The software giant has finally completed writing, testing and revising the code for the operating system, widely thought to be the most important software development project in the company's history. Windows 2000 will also be the centerpiece of Microsoft's overall strategy going forward, designed to power, enhance and augment all of the company's other software and Internet offerings.
Releasing the code to manufacturers is one of the last milestones before the official release of any software. After shipping the code to PC makers to install on outgoing computers and to CD-ROM manufacturers for retail sales, there is typically a delay of six to eight weeks before the software is available for purchase. Microsoft has previously announced that the formal release date for Windows 2000 is Feb. 17.
"Today marks an important milestone for Microsoft, the industry and our customers," said Jim Allchin, group vice president of the Windows division, in a conference call. "It's been a three-and-a-half-year journey."
Windows 2000 is the largest development project in the company's history. Although figures are not available on the years-long development project, Microsoft spent $160 million on reliability testing alone, executives said today.
"We're into a billion, would be my guess," said Allchin.
Despite its dominance in the desktop operating system market and the gargantuan development project now behind it, Microsoft still faces somewhat of an uphill battle in marketing Windows 2000, especially in the face of renewed efforts from established high-end Unix products and new competition from Linux-based products.
To get the news out, Microsoft said yesterday it is launching a multimillion-dollar advertising campaign to highlight Windows 2000 and related software used to build e-commerce sites.
Responding to complaints about the delays, Allchin said Windows 2000 was not shipped until it was ready. That statement summed up the theme of Microsoft executives today as they defended the company against widespread industry jokes and speculation surrounding the constant missed deadlines that have beset Windows 2000 product development.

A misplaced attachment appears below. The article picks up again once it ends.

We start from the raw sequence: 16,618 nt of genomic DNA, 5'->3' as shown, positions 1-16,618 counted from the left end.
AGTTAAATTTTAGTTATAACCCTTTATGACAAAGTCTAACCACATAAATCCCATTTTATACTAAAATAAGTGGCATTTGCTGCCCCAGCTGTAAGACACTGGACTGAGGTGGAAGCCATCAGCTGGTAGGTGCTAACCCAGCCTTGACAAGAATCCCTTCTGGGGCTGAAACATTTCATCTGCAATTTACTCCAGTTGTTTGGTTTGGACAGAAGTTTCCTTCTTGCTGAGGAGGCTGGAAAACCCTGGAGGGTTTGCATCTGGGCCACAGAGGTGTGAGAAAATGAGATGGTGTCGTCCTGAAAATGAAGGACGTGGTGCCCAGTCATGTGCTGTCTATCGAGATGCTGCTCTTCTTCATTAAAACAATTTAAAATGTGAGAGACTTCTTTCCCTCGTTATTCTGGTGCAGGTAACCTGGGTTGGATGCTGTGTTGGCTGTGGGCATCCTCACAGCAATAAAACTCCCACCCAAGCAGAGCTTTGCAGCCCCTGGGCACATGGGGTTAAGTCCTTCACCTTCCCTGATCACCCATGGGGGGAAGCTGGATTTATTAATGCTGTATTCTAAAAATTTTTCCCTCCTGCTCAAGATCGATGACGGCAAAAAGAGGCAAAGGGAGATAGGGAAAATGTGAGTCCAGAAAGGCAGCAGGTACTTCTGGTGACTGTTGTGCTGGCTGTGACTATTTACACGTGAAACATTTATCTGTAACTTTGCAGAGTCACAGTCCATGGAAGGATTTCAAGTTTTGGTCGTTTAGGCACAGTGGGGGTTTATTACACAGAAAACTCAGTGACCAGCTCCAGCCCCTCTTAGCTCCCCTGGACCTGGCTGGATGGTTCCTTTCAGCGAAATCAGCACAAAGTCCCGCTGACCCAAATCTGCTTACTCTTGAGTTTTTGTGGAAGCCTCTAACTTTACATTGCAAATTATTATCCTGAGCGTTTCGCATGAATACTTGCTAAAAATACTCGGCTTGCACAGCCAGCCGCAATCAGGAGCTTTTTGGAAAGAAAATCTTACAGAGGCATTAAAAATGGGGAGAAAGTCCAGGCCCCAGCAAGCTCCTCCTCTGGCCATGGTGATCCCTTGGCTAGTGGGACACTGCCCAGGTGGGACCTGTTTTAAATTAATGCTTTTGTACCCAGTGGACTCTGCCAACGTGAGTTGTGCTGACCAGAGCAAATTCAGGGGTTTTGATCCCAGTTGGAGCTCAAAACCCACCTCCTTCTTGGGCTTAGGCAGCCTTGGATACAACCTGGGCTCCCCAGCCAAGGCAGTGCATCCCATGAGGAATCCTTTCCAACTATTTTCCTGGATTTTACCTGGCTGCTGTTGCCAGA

"We always said we would not ship until it's ready," said Brian Valentine, senior vice president of the Windows Division. "Today we believe it's ready."
Valentine noted that most of Microsoft's internal computers now are running on Windows 2000.
"It took us a while to get here, but that's because we were not ready to compromise," Valentine said, promising that the first version of the operating system will not need service packs or bug fixes like other software releases.
"Windows 2000 is by far the fastest Windows operating system ever," he added, boasting that benchmark tests indicate that Windows 2000 Server outperforms comparable operating systems.
Unlike previous operating systems from the company, including Windows NT, Windows 95 and Windows 98, Windows 2000 is designed to offer the necessary security, reliability and manageability to allow companies to run e-commerce Web sites, for example, the company said. Windows 2000 will be available in four versions: Windows 2000 Professional, for desktop users; Windows 2000 Server; Windows 2000 Advanced Server; and Windows 2000 Data Server, which will not be available on Feb. 17.
In addition to back-end enhancements, Windows 2000 also offers support for popular client-side technologies, bringing Microsoft up to date with advances in peripheral connection technologies, Internet connection advancements and support for notebook computers.
For example, Windows 2000 is the first Windows NT-based operating system to offer support for USB and IEEE peripherals, two technologies that significantly simplify connection of peripherals to PCs.
Microsoft today also announced new companies that have been running their organizations on Windows 2000, including the Phoenix Suns basketball team, Arizona Diamondbacks baseball team, Ubid.com and Wells Fargo.
"Windows 2000 has already had a positive impact on [these firms'] bottom line," said Deborah Willingham, vice president of the business enterprise division. "This is so much more than just a Microsoft event--it reflects the industry working together."
Although Windows 2000 is specifically designed for business use, Allchin confirmed that eventually all Microsoft desktop operating systems will be based on the Windows 2000 code. The next consumer operating system, code-named Millennium, is based on Windows 98 code, he said.